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Bob Donnan/US PresswireBarnes has length and agility to go with sheer power from the wing.

Butler at Cleveland State (ESPN2, noon ET): The Bulldogs lost Thursday night at Youngstown State, while the Vikings beat Valparaiso to move atop the Horizon standings. Sure, Butler already knocked off Cleveland State at home. But right now it doesn't matter, as the Bulldogs are playing for seeding in the Horizon League tournament, where they'll have to win to return to the NCAA tournament. This is suddenly looking like a one-bid league.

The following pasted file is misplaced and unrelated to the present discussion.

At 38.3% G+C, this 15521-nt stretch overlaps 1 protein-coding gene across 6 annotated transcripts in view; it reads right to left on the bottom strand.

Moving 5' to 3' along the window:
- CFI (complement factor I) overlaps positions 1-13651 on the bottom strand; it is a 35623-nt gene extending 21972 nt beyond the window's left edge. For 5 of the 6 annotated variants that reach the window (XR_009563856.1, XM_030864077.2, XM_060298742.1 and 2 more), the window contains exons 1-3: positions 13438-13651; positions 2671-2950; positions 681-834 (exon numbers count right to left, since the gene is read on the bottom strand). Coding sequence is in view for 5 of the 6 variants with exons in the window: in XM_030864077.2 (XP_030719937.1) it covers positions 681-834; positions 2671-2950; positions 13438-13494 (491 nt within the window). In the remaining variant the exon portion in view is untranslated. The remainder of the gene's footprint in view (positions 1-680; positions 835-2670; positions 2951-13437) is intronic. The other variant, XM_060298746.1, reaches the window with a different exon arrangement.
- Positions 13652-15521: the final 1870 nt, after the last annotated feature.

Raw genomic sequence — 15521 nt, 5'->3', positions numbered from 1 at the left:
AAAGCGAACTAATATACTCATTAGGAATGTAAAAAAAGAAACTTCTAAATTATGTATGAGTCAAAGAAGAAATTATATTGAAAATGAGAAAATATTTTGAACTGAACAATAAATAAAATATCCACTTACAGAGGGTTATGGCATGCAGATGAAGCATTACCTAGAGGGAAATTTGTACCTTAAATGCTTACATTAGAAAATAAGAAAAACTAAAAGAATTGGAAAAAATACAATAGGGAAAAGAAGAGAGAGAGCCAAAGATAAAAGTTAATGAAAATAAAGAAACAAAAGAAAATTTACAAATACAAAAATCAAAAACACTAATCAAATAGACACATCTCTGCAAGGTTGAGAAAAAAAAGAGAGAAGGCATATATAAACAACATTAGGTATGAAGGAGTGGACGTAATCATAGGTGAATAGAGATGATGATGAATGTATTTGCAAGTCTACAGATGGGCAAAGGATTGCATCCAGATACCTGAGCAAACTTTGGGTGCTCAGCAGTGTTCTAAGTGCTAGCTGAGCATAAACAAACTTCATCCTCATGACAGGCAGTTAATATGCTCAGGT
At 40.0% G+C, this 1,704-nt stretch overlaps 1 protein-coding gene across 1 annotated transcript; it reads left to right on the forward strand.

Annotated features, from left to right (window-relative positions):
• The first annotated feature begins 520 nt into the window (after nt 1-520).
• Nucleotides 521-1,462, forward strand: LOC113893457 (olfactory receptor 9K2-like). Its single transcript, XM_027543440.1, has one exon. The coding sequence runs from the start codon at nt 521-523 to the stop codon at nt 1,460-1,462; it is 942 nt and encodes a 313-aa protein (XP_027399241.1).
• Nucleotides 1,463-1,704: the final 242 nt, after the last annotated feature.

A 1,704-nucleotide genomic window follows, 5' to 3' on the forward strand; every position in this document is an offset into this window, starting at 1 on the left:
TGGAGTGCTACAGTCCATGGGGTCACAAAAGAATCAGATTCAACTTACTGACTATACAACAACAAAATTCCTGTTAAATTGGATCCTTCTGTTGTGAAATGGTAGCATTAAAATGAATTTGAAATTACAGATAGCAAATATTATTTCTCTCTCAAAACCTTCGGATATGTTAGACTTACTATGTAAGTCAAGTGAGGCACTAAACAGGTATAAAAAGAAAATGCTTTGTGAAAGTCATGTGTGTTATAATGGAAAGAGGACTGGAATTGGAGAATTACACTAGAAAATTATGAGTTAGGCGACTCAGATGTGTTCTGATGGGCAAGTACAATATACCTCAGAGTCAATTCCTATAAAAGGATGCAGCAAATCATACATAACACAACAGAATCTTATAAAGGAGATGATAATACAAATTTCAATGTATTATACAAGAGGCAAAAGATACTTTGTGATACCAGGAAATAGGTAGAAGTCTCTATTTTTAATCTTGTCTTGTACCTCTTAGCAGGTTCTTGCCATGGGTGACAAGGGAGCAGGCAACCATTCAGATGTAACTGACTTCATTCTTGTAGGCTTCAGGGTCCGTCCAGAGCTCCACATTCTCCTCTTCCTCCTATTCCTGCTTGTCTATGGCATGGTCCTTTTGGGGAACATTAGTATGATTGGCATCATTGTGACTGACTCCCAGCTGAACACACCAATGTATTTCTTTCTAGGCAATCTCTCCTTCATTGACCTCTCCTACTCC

St. John's at UCLA (CBS, 1 p.m. ET): The Red Storm have had a wild season so far but beating Duke at home last Sunday was certainly the highlight. It's hard to say bubble-bound St. John's is a marquee win, but a win over the Red Storm would complement the best win of the season for UCLA -- over BYU in Anaheim. How UCLA handles St. John's pressure will be the ultimate test for the Bruins. Neither team is that dominant inside.

Old Dominion at George Mason (2 p.m. ET): George Mason was selected for a marquee BracketBuster game at Northern Iowa because the Patriots are tied atop the Colonial with VCU, with ODU one game behind. Beat ODU and the Patriots can start to create some separation and perhaps set up a two-team race with themselves and VCU for the stretch run.